A recent state-sponsored report showed a continuing trend of recovery for the Florida medical malpractice industry – an industry that experienced double-digit rate increases and lack of availability prior to the 2003 legislative reforms.
The Florida Office of Insurance Regulation 2007 annual report showed a net decline in medical malpractice rates for the primary market, which includes physicians and surgeons. The state saw a 3.06 percent net decrease of rates for 2006.
“The Florida Legislature has been vigilant in its oversight efforts to control the costs in the medical malpractice insurance industry,” said Commissioner Kevin McCarty. “This report shows that the Florida Legislature’s efforts to control these costs have been effective.”
The annual report compared Florida’s medical malpractice industry financial data to data from the five most populous states: California, Illinois, New York, Texas and Pennsylvania. The report showed that Florida’s loss experience and defense cost and containment expenses are now competitive with states in this peer group.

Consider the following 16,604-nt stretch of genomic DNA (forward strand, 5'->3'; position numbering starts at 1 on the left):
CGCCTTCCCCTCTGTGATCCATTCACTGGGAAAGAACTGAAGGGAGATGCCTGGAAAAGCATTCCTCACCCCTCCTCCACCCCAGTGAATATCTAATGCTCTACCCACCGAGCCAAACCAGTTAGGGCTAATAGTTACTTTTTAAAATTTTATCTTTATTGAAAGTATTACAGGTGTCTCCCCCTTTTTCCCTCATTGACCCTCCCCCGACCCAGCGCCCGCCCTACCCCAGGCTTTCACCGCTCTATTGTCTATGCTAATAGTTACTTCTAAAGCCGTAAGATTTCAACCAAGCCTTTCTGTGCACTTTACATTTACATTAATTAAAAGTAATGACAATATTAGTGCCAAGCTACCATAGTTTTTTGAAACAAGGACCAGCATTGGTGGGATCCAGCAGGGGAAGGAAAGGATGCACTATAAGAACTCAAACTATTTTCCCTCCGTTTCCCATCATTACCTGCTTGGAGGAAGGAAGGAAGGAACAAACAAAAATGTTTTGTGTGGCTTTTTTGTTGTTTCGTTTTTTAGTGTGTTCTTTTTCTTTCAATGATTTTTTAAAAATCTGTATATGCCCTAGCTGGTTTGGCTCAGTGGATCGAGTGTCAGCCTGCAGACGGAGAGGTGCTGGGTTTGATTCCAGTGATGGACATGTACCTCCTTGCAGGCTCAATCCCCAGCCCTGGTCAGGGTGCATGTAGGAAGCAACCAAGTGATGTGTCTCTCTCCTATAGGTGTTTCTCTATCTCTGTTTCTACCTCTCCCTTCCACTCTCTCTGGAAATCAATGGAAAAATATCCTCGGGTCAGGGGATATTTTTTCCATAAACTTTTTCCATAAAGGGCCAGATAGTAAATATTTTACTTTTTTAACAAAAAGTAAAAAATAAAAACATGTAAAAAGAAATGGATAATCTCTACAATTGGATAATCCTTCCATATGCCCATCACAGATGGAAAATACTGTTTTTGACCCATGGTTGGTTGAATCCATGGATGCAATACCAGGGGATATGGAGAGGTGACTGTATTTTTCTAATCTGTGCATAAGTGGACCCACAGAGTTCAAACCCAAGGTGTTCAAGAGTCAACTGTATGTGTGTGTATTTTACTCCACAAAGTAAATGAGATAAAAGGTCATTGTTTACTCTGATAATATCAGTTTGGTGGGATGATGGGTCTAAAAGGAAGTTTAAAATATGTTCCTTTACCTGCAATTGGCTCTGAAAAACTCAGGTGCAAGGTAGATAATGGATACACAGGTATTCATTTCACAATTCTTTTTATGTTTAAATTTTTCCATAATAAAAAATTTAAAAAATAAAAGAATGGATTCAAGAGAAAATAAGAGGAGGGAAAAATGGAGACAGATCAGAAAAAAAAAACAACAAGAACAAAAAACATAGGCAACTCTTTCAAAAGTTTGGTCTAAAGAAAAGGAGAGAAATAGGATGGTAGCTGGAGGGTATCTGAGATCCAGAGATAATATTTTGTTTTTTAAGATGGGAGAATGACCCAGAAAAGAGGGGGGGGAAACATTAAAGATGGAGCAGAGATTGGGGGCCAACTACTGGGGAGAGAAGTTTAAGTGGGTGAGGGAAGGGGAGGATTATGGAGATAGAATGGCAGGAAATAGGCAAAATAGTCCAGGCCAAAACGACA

The report also showed that seven new medical malpractice carriers entered the market in 2006. An analysis of the closed claims data submitted to the OIR’s Professional Liability Claims Reporting system reported 900 closed claims in 2006, which paid an estimated $188.8 million; $138.2 million was paid in economic damages and the remainder in non-economic damages.
Following the 2003 reforms, the OIR developed a “presumed savings factor” of 7.8 percent. The initial reduction was based on the premise that this factor would be revisited at a future date to determine the full impact of the new legislation. The report indicated that enough historical data has now been accumulated to initiate a further study.
Source: Florida Office of Insurance Regulation
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